Gluten diet.

Genetic metabolic Obesity.

Venous Circulation Obesity.

Health risks of obesity


People with obesity have
a higher chance of developing these health problems:

High blood glucose (sugar) or

High blood pressure (hypertension).

High blood cholesterol and
triglycerides (dyslipidemia, or high blood fats).

Heart attacks due to coronary heart
disease, heart failure, and stroke.

Bone and joint problems, more weight
puts pressure on the bones and joints. This can lead to osteoarthritis, a
disease that causes joint pain and stiffness.

Stopping breathing during sleep
(sleep apnea). This can cause daytime fatigue or sleepiness, poor attention,
and problems at work.

Gallstones and liver problems.

Some cancers

 How is obesity diagnosed?

BMI is a rough calculation of a person’s weight in relation to
their height.

Other more accurate measures of body fat and body fat distribution include:

Your doctor may also order certain tests to help diagnose
obesity-related health risks. These may include:

A measurement of the fat around your waist is also a good predictor of your risk for
obesity-related diseases.


How can overweight and obesity be reduced?

Overweight and
obesity, as well as their related noncommunicable diseases, are largely
preventable. Supportive environments and communities are fundamental in shaping
people’s choices, by making the choice of healthier foods and regular physical
activity the easiest choice (the choice that is the most accessible, available
and affordable), and therefore preventing overweight and obesity.

At the individual
level, people can:

  • limit energy intake from total
    fats and sugars;

  • increase consumption of fruit
    and vegetables, as well as legumes, whole grains and nuts; and

  • Engage in regular physical
    activity (60 minutes a day for children and 150 minutes spread through the
    week for adults).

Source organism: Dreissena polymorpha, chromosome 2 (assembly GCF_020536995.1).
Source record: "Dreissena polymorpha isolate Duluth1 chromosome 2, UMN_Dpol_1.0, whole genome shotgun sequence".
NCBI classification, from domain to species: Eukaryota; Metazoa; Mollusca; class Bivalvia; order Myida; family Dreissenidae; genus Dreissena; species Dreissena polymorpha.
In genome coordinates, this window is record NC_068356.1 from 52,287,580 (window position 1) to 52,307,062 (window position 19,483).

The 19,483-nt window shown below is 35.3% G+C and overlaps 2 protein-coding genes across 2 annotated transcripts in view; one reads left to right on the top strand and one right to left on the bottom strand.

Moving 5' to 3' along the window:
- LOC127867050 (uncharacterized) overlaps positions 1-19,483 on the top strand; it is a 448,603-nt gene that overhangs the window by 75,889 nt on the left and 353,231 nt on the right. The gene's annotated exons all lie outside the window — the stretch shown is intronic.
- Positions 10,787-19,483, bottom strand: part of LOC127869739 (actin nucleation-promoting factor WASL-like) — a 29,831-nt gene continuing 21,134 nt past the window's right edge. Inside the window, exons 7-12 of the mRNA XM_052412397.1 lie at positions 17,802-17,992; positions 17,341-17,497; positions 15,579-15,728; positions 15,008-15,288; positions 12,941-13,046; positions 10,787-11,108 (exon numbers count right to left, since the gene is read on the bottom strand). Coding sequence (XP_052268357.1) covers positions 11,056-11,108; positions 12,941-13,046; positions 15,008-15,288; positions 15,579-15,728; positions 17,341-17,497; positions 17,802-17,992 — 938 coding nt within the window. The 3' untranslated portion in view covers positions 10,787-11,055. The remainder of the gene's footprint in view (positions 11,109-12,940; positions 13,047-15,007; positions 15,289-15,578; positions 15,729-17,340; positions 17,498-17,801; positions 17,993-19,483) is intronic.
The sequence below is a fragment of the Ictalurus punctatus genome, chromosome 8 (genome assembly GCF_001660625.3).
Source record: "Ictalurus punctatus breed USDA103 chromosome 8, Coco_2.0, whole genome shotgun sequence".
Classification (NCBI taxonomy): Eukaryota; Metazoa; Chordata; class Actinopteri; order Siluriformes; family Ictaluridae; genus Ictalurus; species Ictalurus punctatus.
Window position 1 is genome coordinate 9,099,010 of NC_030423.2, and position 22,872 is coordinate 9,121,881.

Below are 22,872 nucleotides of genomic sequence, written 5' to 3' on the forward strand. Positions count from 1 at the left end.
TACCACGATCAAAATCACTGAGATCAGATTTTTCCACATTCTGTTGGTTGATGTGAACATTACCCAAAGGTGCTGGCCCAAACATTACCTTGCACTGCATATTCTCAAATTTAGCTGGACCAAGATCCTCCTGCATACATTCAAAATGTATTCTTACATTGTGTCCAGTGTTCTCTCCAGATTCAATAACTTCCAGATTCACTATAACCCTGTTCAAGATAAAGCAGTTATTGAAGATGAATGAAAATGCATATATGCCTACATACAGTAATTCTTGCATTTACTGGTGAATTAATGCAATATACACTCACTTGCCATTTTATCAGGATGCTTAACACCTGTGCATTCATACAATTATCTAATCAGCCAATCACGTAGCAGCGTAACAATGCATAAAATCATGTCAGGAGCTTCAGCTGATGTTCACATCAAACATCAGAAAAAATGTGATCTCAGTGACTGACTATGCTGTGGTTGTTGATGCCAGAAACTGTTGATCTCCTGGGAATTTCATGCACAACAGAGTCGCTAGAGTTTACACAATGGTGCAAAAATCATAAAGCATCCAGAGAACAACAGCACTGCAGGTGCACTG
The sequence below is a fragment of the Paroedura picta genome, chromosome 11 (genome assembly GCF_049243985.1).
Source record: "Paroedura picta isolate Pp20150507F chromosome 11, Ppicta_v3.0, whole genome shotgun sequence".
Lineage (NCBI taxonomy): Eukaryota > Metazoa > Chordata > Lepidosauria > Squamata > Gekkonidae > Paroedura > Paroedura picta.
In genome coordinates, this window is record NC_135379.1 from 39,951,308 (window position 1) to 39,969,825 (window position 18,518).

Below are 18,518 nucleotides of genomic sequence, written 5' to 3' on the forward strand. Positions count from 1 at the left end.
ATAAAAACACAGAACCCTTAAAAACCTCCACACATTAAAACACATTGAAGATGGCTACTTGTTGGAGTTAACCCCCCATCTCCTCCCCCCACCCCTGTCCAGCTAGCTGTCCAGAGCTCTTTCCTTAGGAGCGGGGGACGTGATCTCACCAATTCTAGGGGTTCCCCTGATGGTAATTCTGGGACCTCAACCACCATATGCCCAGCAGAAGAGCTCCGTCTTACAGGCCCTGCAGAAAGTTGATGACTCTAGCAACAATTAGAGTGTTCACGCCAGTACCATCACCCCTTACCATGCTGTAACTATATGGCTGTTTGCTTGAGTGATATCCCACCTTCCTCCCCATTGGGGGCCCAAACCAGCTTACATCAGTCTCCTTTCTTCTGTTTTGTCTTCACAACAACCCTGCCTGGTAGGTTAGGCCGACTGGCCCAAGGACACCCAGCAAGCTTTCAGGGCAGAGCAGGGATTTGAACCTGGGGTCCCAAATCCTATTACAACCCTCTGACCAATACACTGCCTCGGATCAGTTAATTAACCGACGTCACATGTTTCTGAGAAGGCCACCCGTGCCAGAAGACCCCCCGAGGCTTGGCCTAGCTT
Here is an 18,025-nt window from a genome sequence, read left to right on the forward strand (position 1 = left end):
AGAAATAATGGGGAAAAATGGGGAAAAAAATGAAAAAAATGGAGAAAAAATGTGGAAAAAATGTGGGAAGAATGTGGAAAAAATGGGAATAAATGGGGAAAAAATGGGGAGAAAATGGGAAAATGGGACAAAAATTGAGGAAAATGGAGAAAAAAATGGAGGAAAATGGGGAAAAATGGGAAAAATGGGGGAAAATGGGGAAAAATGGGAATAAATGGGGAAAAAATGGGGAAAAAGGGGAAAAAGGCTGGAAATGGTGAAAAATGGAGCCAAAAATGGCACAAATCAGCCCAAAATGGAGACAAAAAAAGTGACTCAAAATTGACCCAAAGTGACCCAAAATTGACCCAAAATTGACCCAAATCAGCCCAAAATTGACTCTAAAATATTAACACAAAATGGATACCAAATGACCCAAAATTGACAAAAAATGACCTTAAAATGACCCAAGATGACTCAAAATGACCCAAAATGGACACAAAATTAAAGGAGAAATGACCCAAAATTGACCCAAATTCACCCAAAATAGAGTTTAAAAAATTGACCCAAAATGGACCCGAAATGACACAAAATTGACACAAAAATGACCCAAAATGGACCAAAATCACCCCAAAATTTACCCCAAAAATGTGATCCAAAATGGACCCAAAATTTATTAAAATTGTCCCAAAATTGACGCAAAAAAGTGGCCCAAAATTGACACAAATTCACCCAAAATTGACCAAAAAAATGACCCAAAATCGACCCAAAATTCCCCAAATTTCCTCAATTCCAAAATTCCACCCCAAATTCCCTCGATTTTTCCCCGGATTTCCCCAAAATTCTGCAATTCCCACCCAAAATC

responsibility can only have its full effect where people have access to a
healthy lifestyle. Therefore, at the societal level it is important to support
individuals in following the recommendations above, through sustained
implementation of evidence based and population based policies that make
regular physical activity and healthier dietary choices available, affordable
and easily accessible to everyone, particularly to the poorest individuals. An
example of such a policy is a tax on sugar sweetened beverages.

The food industry can
play a significant role in promoting healthy diets by:

  • reducing the fat, sugar and
    salt content of processed foods;

  • ensuring that healthy and
    nutritious choices are available and affordable to all consumers;

  • restricting marketing of foods
    high in sugars, salt and fats, especially those foods aimed at children
    and teenagers; and

  • Ensuring the availability of
    healthy food choices and supporting regular physical activity practice in
    the workplace.


factors play a role in the development of obesity. Genetic traits can increase
the risk in some people.

a healthy diet that contains plenty of fresh foods and getting regular exercise
will reduce the risk of obesity in most people.

However, those with a genetic predisposition to the condition
may find it harder to maintain a moderate weight.